Pretext

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A pretext (adj: pretextual) is an excuse to do something or say something that is not accurate. Pretexts may be based on a half-truth or developed in the context of a misleading fabrication. Pretexts have been used to conceal the true purpose or rationale behind actions and words.

In US law, a pretext usually describes false reasons that hide the true intentions or motivations for a legal action. If a party can establish a prima facie case for the proffered evidence, the opposing party must prove that the these reasons were "pretextual" or false. This can be accomplished by directly demonstrating that the motivations behind the presentation of evidence is false, or indirectly by evidence that the motivations are not "credible".[1] In Griffith v. Schnitzer, an employment discrimination case, a jury award was reversed by a Court of Appeals because the evidence was not sufficient that the defendant's reasons were "pretextual". That is, the defendant's evidence was either undisputed, or the plaintiff's was "irrelevant subjective assessments and opinions".[2]

A "pretextual" arrest by law enforcement officers is one carried out for illegal purposes such as to conduct an unjustified search and seizure.[3][4]

Marble Boat on Kunming Lake near Beijing.

As one example of pretext, in 1880s, the Chinese government raised money on the pretext of modernizing the Chinese navy. Instead, these funds were diverted to repair a ship-shaped, two-story pavilion which had been originally constructed for the mother of Emperor Qianlong. This pretext and the Marble Barge are famously linked with the dowager Empress Cixi. This architectural folly, known today as the Marble Boat (Shifang), is "moored" on Lake Kunming in what the empress renamed the "Garden for Cultivating Harmony" (Yiheyuan).[5]

Another example of pretext was demonstrated in the speeches of the Roman orator Cato the Elder (234-149 BC). For Cato, every public speech became a pretext for a comment about Carthage. The Roman statesman had come to believe that the prosperity of ancient Carthage represented an eventual and inevitable danger to Rome. In the Senate, Cato famously ended every speech by proclaiming his opinion that Carthage had to be destroyed (Carthago delenda est). This oft-repeated phrase was the ultimate conclusion of all logical argument in every oration, regardless of the subject of the speech. This pattern persisted until his death in 149, which was the year in which the Third Punic War began. In other words, any subject became a pretext for reminding his fellow senators of the dangers Carthage represented.[6]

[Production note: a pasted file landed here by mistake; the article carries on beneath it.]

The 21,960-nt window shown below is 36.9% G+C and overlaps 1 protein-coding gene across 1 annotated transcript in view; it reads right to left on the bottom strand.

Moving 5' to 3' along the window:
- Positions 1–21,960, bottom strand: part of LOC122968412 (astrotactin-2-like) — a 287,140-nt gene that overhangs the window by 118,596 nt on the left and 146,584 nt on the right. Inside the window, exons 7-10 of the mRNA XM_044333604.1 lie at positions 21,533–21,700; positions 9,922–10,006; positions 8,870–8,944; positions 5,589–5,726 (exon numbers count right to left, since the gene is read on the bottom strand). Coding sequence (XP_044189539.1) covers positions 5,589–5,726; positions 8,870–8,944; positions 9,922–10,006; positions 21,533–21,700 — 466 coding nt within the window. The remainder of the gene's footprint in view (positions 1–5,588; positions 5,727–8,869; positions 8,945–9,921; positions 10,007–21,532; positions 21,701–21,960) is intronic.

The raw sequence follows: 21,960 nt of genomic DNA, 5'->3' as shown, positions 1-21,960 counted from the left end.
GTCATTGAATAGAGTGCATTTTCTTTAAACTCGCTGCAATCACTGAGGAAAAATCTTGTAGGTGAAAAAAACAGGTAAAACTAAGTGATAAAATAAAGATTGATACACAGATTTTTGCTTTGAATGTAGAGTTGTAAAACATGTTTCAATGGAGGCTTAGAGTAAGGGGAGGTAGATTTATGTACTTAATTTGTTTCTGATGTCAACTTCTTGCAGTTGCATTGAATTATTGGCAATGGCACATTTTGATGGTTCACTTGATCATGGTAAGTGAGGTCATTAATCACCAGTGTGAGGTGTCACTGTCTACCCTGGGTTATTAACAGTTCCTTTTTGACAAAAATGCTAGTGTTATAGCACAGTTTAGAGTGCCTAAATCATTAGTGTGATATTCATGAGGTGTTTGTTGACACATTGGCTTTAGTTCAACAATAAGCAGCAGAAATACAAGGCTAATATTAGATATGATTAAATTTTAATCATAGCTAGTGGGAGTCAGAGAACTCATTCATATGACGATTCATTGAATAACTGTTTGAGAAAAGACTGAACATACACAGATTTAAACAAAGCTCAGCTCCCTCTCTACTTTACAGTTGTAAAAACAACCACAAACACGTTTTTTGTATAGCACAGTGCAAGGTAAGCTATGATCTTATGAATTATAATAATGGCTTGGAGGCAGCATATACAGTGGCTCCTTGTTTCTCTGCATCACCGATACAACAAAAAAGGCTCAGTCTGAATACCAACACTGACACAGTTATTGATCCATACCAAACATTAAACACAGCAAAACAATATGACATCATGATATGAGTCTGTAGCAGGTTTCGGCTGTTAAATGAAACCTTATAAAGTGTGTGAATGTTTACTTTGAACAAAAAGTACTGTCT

Uses in warfare[edit]

Japan[edit]

Temple bell at Hōkō-ji.
Inscription on bell at Hokoji in Kyoto

The early years of Japan's Tokugawa shogunate were unsettled, with warring factions battling for power. The causes for the fighting were in part pretextural, but the outcome brought diminished armed conflicts after the Siege of Osaka in 1614-1615.

"[T]he tablet over the Daibutsu-den and the bell bore the inscription "Kokka ankō" (meaning "the country and the house, peace and tranquility"), and at this Tokugawa Ieyasu affect to take umbrage, alleging that it was intended as a curse on him for the character 安 (an, "peace") was placed between the two characters composing his own name 家康 ("ka-kō", "house tranquility") [suggesting subtly perhaps that peace could only be attained by Ieyasu's dismemberment?] ... This incident of the inscription was, of course, a mere pretext, but Ieyasu realized that he could not enjoy the power he had usurped as long as Hideyori lived, and consequently, although the latter more than once dispatched his kerei Katagiri Kastumoto to Sunpu Castle with profuse apologies, Ieyasu refused to be placated."[8]

The next two-and-a-half centuries of Japanese history were comparatively peaceful under the suceessors of Tokugawa Ieyasu and the bakufu government he established.

United States[edit]

Social engineering[edit]

A type of social engineering called pretexting uses a pretext to elicit information fraudulently from a target. The pretext in this case includes research into the identity of a certain authorized person or personality type in order to establish legitimacy in the mind of the target.[11]

See also[edit]

Notes[edit]

  1. ^ "Pretext Law & Legal Definition". uslegal.com. Retrieved 13 March 2013. 
  2. ^ Defining "pretext" in discrimination cases by Karen Sutherland (2013)
  3. ^ Criminal law - Pretextual arrests and alternatives to the objective tests by Robert D. Snook
  4. ^ O'Day, Kathleen M. "Pretextual traffic stops: injustice for minority drivers". The University of Dayton School of Law. Retrieved 13 March 2013. 
  5. ^ Min, Anchee. (2007). The Last Empress, pp. 155-156;
  6. ^ Hooper, William Davis et al. (1934). "Introduction," in Cato's De Agricultura (online version of Loeb edition).
  7. ^ a b Titsingh, p. 410.
  8. ^ Ponsonby-Fane, Richard. (1956). Kyoto, the Old Capital of Japan, p. 292; Titsingh, p. 410.
  9. ^ Bernstein, Richard. "On Dec. 7, Did We Know We Knew?" New York Times. December 15, 1999.
  10. ^ Borger, Julian. (2006). "Book says CIA tried to provoke Saddam to war," The Guardian (London). 7 September 2006.
  11. ^ Federal Trade Commission (FTC): "Pretexting: Your Personal Information Revealed." February 2006.

References[edit]